Know someone who is uninsured and doesn’t qualify for MinnesotaCare or Medical Assistance? St. Mary’s Health Clinics may be able to help. This network of nine neighborhood clinics throughout the Twin Cities offers free clinic hours weekly to those who have health care needs and nowhere else to go.
Almost everything associated with the clinics is donated, from the space (mostly at schools and churches) to the professional services of doctors, nurses and others who donate their time to provide care. The Sisters of St. Joseph of Carondelet of St. Paul, who manage the health clinics, have also found medical suppliers and pharmacies that are willing to donate supplies or offer them at cost. All care provided to patients, including diagnostic tests, medications and hospitalizations, is free.
“There is a safety net underneath society,” says Sister Irene O’Neill, executive director of the CSJ’s Ministries Foundation. O’Neill is in charge of fundraising for the health centers and CSJ’s other community programs. Of CSJ’s total program budget of $1.6 million, just under a million goes to running the health clinics.
Last year the clinics cared for almost 6,000 patients, the largest number in its 17-year history. That also translates to 250 active clinic volunteers donating 12,744 hours of time. The health clinic network includes three clinics in St. Paul, two in Minneapolis and four in the suburbs. Through a partnership with Park Nicollet, an additional 5,000 patients received free health care at Park Nicollet clinic sites.
St. Mary’s clinics are not intended to replace state or federally subsidized health programs. Instead, they are a safety net to catch the growing numbers of people without access to healthcare, such as those working in a low wage job that doesn’t provide coverage, or between jobs and waiting for health coverage to kick in, which typically takes a month after starting a new job. Others in need include people who are recently laid off and unable to afford COBRA, the insurance continuation program established by the Consolidated Omnibus Budget Reconciliation Act, which gave workers who lose health benefits the right to purchase group health insurance through their employer’s plan.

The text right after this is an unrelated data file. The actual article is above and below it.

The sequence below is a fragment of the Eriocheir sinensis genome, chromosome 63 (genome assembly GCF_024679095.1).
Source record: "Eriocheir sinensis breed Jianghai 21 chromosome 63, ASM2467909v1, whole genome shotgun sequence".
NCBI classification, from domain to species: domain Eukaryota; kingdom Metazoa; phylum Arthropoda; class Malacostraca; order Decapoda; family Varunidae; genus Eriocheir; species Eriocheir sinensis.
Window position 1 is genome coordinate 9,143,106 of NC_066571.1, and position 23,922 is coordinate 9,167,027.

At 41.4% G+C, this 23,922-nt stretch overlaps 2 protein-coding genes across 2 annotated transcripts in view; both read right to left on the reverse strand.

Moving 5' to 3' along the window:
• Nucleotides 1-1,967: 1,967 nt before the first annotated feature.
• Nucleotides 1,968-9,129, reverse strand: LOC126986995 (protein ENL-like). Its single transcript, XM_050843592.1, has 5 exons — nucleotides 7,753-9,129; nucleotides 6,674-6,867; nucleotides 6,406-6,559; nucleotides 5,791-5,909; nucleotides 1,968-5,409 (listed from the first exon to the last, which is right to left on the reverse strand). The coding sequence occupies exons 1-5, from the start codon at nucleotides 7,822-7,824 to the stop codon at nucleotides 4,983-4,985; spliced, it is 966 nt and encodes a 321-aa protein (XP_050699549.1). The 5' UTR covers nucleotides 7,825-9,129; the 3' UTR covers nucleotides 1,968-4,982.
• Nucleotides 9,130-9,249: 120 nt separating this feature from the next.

Most patients find the clinics through word of mouth and referrals from counties, churches and non-profit food shelves, says Barbara Dickie, executive director of St. Mary’s Health Clinics. People tend to use the clinics when they can no longer put off a doctor visit. “The people we see don’t call until they are really sick,” adds Dickie.
Historically, patients have tended to be low-income working people between ages 25 and 45, according to Dickie. But now she’s noticing “a disturbing new trend” with more families coming in after both parents have been laid off from jobs. They are also seeing more patients in their 50s who have lost their jobs and either can’t afford COBRA or can’t buy insurance because they have a preexisting condition. Dickie said whenever the Health Clinics open a new location, they quickly fill to capacity.
CSJ could be in for an even bigger influx of patients. Gov. Tim Pawlenty’s proposed budget would reduce funding for MinnesotaCare, the insurance subsidy for working poor. Under Pawlenty’s proposal, about 41,650 Minnesotans would lose coverage. Only about 10,000 of those would qualify for General Medical Assistance. The rest would be on their own to go to hospital emergency rooms, or find St. Mary’s Health Clinics and other local programs operating on a shoestring, if they exist.
The CSJ sisters have a long history of launching and managing health care infrastructure outside the mainstream. Back in 1853, the sisters opened St. Joseph’s Hospital in St. Paul during a cholera epidemic. The fact that they were all teachers didn’t dissuade them or make St. Joseph’s any less successful. St. Joseph’s was sold to HealthEast in 1992 and the sisters immediately re-focused their efforts to bringing a new health care mission into the streets and neighborhoods.
“We got your back,” O’Neill says about CSJ’s commitment to the community. “The sisters are watching. They want to prevent people from slipping through the cracks.” In these uncertain times, those words are music to the ears.